Creation of The Shift Project

Window of opportunity

The financial crisis that has gripped the economies of Europe for the past 3 years has opened up a breathing space in which to consider step change scenarios. Governments have shown themselves capable of injecting several thousands of billions of dollars (between 15% and 25% of global GDP, according to sources) to save the struggling global banking and financial infrastructure, which they believed crucial to their economies. 

Since our planet –the source of all the resources that ‘make the machine work’– is even more crucial to the economy, it is now becoming acceptable to envisage step change scenarios of a size at least equivalent to that implemented to save global finance. Repeated crises have created the widespread feeling that the old recipes are working less and less effectively, which in turn is creating a major opportunity to suggest different ways forward.


The positioning of The Shift Project 

The Shift Project wishes to promote a sustainable economy that is neither anti-capitalist in principle nor out of step with scientific fact. Although we share certain characteristics, we do not define ourselves as a scientific body or as a ‘traditional’ environmental NGO. Neither do we represent a particular strand of business.




The role of the scientific bodies representing the academic world is to identify the contours of the problem to be solved, but their mandate is not  despite widely-held confusion– to suggest a solution to the problem they identify and highlight (which will form part of what The Shift Project does).


Historically the first to have brought the debate into the public arena, the Environmental Non-Governmental Organisations (ENGOs) are often the most active in specific sectors (pesticides, nuclear power, transport, etc.), but rarely study those systemic changes that require a global overview of the possible trade-offs, and especially economic trade-offs. Added to which, they do not in all cases reflect the reality of the science involved, which makes them less influential amongst certain types of decision-makers.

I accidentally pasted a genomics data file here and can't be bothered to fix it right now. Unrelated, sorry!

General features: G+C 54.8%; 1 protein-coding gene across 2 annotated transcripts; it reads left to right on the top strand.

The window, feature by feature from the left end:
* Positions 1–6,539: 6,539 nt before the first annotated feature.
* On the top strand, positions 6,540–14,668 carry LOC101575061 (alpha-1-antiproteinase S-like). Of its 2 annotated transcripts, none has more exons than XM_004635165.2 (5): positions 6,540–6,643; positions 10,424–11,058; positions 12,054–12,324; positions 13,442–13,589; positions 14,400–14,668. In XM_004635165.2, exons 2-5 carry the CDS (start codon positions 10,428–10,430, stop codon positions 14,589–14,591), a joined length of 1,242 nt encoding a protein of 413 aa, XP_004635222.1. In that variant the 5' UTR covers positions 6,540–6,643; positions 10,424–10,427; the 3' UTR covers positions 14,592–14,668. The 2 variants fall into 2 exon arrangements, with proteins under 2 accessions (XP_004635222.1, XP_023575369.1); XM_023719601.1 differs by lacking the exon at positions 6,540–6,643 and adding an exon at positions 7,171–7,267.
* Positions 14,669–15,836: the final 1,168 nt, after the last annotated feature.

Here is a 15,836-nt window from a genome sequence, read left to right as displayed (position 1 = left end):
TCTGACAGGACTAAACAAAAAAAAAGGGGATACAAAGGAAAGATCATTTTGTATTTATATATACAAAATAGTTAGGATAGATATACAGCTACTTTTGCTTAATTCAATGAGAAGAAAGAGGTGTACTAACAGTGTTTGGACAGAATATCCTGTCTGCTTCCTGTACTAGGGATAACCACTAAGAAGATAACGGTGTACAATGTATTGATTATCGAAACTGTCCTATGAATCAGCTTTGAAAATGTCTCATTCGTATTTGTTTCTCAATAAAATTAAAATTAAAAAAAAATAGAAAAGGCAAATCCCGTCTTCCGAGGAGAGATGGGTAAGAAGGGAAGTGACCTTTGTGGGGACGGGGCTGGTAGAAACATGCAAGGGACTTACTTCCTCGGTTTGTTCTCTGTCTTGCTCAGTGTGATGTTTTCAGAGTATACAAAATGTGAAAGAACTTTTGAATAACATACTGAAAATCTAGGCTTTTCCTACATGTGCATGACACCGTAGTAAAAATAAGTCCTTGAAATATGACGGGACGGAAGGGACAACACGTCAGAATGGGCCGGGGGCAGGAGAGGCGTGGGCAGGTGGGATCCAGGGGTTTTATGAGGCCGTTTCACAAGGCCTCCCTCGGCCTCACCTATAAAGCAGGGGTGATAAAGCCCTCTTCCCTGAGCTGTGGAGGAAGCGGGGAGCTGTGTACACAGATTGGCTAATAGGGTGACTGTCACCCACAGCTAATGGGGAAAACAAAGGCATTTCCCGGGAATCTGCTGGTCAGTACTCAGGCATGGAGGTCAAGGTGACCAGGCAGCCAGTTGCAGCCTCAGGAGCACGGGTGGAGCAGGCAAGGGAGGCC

Some of the industry bodies that defend the interests of particular sectors of the economy are capable of being simultaneously in agreement with the scientific facts and in a position to make constructive economic proposals. But this is not always the case and, generally speaking, they are rarely promoters of an overview on economic reorientation. 

More specifically, they often have the habit of thinking that traditional economic indicators take precedence over physical approaches –which is not TSP’s point of view. As a result, they are sometimes tempted to repudiate facts whose logical conclusions would impose constraints on the areas of industry they represent.

There is one last point that should be noted: historically, those concerned with climate change and those focused more on energy have more often been opposed in their views than united. A joint approach to the two problems –which is that adopted by TSP– is a very recent development and remains far from complete.

The goal of The Shift Project is to borrow the best from each type of stakeholder to put forward global and constructive overviews, charting the way forward to a carbon free economy – overviews that do not assume a fundamental change in human nature before they can be applied.